So, in this situation, expenses should be viewed as a personal preference that needs to be set by the individual, rather than something Pathfinder can calculate.

2Calculate the earliest affordable year an expense can occur
  1. Enter the expense in the earliest year you'd want it to occur
  2. Solve the scenario
  3. In the results:
    1. If you don’t get a cash shortfall, it’s projected you can afford to meet the expense in that year (and you could even try moving the expense to an earlier year).
    2. If you do get a cash shortfall, you need to move the expense to a later year (the year the ‘accumulated shortfall returns to zero is a good guide for the earliest affordable year. For more, see How to investigate and fix cash shortfalls

Assuming that an expense must occur in a particular year, calculate the maximum affordable value.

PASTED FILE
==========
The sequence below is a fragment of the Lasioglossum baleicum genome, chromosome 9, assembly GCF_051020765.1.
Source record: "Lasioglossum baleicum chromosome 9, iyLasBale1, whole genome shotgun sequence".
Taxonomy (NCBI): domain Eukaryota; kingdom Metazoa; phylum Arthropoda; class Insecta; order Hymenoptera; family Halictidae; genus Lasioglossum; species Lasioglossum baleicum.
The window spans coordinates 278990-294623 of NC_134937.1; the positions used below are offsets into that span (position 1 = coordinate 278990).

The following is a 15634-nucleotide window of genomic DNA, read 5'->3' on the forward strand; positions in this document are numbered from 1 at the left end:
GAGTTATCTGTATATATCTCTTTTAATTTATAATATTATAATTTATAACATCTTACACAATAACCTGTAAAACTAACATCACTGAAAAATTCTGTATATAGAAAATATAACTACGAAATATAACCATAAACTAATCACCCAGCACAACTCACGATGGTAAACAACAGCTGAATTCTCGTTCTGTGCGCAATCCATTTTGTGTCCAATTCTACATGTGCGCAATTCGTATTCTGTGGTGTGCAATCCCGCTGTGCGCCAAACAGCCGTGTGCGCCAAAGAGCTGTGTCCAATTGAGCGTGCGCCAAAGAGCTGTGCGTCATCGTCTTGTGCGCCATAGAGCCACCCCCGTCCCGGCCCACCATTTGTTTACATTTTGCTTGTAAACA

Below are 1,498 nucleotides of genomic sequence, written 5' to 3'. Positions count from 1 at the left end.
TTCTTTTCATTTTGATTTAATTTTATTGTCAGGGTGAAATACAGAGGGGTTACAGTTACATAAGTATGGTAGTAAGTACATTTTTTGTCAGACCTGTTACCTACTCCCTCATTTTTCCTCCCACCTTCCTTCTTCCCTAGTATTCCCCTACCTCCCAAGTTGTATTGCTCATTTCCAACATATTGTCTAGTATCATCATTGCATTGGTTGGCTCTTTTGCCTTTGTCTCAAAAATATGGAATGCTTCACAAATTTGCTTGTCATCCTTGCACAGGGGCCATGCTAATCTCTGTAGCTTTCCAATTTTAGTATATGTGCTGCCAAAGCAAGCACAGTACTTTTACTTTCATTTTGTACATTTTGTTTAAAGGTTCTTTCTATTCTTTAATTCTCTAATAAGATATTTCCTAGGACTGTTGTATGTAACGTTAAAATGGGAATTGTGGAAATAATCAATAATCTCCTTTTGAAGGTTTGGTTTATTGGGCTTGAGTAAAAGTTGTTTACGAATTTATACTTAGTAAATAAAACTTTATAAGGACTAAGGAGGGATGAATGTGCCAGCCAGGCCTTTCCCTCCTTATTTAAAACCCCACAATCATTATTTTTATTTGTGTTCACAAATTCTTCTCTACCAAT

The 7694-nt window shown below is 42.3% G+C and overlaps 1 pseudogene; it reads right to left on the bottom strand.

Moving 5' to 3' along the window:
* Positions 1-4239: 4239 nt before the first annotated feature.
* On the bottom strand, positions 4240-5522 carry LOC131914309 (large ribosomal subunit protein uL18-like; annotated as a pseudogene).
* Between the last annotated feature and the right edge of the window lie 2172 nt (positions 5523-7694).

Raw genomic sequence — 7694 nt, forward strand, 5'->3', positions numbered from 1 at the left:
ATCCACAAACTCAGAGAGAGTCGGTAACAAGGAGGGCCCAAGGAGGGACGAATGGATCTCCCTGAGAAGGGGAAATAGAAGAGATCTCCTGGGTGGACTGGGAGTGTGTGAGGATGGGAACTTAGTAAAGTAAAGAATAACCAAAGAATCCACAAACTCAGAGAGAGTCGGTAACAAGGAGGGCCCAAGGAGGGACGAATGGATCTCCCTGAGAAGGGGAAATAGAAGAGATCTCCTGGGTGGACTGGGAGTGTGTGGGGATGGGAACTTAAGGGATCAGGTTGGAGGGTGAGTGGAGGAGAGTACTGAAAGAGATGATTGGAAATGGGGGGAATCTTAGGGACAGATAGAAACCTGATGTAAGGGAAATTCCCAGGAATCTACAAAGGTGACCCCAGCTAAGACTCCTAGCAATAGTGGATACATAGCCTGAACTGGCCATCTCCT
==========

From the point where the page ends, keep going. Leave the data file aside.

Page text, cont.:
1. Make an estimate of what you'd like the value to be, and enter it as an expense in the year you'd want it to occur
  2. Solve the scenario
  3. In the results:
    1. If you don’t get a cash shortfall, it’s projected the value is affordable (and you could even try increasing it).
    2. If you do get a cash shortfall, you need to decrease the value of the expense (the amount in the ‘cash shortfall line' is indicative of how much the expense value needs to be reduced by. For more, see How to investigate and fix cash shortfalls)